We find such characters relatable and even root for them- it always seems they are just about to finally get their act together- then they do something ridiculous at the last minute to completely screw up all the groundwork they have made. Hmmm, I think I may be a bit guilty of this myself- scary. And yet we still throw hope onto the underdog show after show- we see in them the struggle inside ourselves, and the struggle for meaning in a life that isn't always fair or easy. Why do you think LOST was such a huge success? Yes, it was the first time such a show was introduced to mainstream TV- a show that actually made viewers think (gasp!)- but in reality, who were the characters? They were all dysfunctional and had screwed up in some major way- and had a chance to start again on the island and leave their past behind. Or so they thought. As I already mentioned, the underdog always tries to change for the better- but it seems bad choices & fate make it impossible- it's part of who they are.
Another one of my faves is the TV show "Breaking Bad". Bryan Cranston plays Walter White, a high school chemistry teacher who is diagnosed with advanced lung cancer at the beginning of the series. With a special needs son and a new baby on the way, he knows he has to make a lot of money FAST- so that his family can support themselves after his demise. Here's a guy who knows he is dying and he only thinks of the family he will leave behind- which endeared him to us in the very first season. He turns to a life of crime, producing and selling methamphetamines with a former student of his Jesse Pinkman and as the series progresses and he actually beats the cancer, he finds the easy money too hard to walk away from. It's a perfect example of someone who does the wrong thing for all the right reasons. But in the end, his actions have consequences and of course, hurt those close to him. He has finally discovered something that he excels at & makes amazing money- but at what cost?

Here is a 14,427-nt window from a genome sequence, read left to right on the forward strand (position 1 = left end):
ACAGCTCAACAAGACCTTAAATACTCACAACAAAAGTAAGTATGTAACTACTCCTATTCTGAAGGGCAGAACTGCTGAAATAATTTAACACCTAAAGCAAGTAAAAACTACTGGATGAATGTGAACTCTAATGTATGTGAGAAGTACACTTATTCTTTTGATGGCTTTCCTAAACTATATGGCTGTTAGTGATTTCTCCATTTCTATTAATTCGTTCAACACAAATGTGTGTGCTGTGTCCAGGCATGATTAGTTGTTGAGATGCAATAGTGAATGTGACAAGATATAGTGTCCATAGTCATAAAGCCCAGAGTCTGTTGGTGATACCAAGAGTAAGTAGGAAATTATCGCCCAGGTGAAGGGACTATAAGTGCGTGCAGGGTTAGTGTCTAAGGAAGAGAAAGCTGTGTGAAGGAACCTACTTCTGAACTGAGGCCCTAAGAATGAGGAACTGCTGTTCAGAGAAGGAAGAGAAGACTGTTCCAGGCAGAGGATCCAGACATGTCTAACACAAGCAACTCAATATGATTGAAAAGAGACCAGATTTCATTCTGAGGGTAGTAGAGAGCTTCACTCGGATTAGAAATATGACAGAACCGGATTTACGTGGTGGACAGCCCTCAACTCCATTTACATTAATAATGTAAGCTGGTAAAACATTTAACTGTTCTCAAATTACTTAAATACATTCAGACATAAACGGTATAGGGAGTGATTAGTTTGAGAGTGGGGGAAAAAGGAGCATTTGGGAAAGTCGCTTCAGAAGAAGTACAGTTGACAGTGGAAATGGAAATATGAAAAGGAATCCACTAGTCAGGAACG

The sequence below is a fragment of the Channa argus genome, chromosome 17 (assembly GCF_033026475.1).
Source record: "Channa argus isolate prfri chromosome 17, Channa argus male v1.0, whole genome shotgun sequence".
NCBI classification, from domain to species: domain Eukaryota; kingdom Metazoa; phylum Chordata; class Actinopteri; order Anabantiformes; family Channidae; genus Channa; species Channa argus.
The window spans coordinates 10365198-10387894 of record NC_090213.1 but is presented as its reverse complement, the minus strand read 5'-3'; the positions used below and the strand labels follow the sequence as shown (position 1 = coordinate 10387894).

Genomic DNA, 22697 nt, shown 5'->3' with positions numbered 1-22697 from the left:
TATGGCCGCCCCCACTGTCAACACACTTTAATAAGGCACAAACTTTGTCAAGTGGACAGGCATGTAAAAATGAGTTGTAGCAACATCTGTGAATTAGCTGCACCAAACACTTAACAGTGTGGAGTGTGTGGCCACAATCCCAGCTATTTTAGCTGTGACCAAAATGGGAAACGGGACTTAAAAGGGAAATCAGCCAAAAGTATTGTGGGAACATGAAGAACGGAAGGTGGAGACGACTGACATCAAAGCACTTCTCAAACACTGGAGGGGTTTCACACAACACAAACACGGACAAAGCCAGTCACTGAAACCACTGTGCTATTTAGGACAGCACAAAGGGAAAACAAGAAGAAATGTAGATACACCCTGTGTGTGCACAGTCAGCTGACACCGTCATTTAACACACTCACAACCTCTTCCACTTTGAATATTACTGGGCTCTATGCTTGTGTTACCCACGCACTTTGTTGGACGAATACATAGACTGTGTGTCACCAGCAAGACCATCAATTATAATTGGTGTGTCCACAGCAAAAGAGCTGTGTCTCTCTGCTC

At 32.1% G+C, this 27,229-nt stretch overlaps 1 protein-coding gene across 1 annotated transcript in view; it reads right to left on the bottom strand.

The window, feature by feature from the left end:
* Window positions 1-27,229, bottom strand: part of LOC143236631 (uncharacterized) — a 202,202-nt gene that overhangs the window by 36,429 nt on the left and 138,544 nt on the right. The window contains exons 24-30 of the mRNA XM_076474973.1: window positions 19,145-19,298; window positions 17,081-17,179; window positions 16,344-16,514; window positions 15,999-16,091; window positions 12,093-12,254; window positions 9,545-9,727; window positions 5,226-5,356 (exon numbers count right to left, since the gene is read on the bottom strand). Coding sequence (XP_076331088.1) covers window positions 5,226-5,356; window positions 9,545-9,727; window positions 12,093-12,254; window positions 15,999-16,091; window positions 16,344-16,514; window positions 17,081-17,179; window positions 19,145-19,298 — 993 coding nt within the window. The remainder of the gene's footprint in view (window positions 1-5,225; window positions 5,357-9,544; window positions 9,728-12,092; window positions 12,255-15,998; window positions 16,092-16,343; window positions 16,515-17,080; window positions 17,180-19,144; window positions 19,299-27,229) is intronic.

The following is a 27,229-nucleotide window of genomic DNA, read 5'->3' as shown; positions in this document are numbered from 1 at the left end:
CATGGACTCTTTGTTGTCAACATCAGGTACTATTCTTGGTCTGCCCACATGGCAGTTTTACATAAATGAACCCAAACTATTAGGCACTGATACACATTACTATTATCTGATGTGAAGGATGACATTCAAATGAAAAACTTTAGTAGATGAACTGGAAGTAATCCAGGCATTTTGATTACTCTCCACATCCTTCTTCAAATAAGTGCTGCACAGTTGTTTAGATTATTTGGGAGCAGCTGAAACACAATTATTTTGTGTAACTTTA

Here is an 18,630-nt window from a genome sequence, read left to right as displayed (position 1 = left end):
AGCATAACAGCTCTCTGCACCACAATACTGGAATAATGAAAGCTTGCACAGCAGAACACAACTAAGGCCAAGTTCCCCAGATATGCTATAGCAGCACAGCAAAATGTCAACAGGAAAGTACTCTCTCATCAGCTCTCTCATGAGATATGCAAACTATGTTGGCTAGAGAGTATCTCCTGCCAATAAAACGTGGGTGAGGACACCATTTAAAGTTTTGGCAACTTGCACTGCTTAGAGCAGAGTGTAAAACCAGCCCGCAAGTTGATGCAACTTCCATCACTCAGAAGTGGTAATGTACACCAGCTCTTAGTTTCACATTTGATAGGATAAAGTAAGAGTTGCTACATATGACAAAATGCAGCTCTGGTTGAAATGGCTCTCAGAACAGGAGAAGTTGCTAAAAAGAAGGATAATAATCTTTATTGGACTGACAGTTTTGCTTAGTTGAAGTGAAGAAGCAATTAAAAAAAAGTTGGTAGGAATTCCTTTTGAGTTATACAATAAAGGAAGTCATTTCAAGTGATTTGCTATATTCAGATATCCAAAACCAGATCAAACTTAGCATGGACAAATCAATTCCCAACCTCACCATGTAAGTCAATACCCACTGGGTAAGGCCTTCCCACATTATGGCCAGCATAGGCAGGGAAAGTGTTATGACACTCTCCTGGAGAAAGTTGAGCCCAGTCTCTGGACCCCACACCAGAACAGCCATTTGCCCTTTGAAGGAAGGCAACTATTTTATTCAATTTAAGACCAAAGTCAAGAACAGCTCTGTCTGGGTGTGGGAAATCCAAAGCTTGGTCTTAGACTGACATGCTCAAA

Another show I am obsessed with is Dexter. Dexter Morgan was orphaned at the age of three after the violent, suspicious murder of his mother and is then adopted by Miami police officer Harry Morgan and his wife. After discovering that young Dexter has been killing neighborhood pets for several years, Harry tells Dexter that he believes the need to kill "got into" him at too early an age, and that he believes Dexter's need will only grow stronger as he gets older. To prevent Dexter from killing innocent people, Harry begins teaching Dexter "The Code". In this code, Dexter's victims must be killers themselves who have killed someone, escaped the justice system by some fluke and will likely do so again if not stopped. Dexter must also always be sure that his target is guilty, and thus, frequently goes to extreme lengths to get undeniable proof of his victim's guilt. Most important, Dexter must never get caught. Like Walter White, Dexter does the wrong thing for the right reasons- trying to save those others that would have been killed had he not intervened.
The moral of this blog is that we like to watch shows in which we can sympathize with the characters and their screwups.... and know that we are not alone in this crazy world where anything and everything is possible. I would bet that the writers are Sagittarians, it would certainly explain a lot. : ]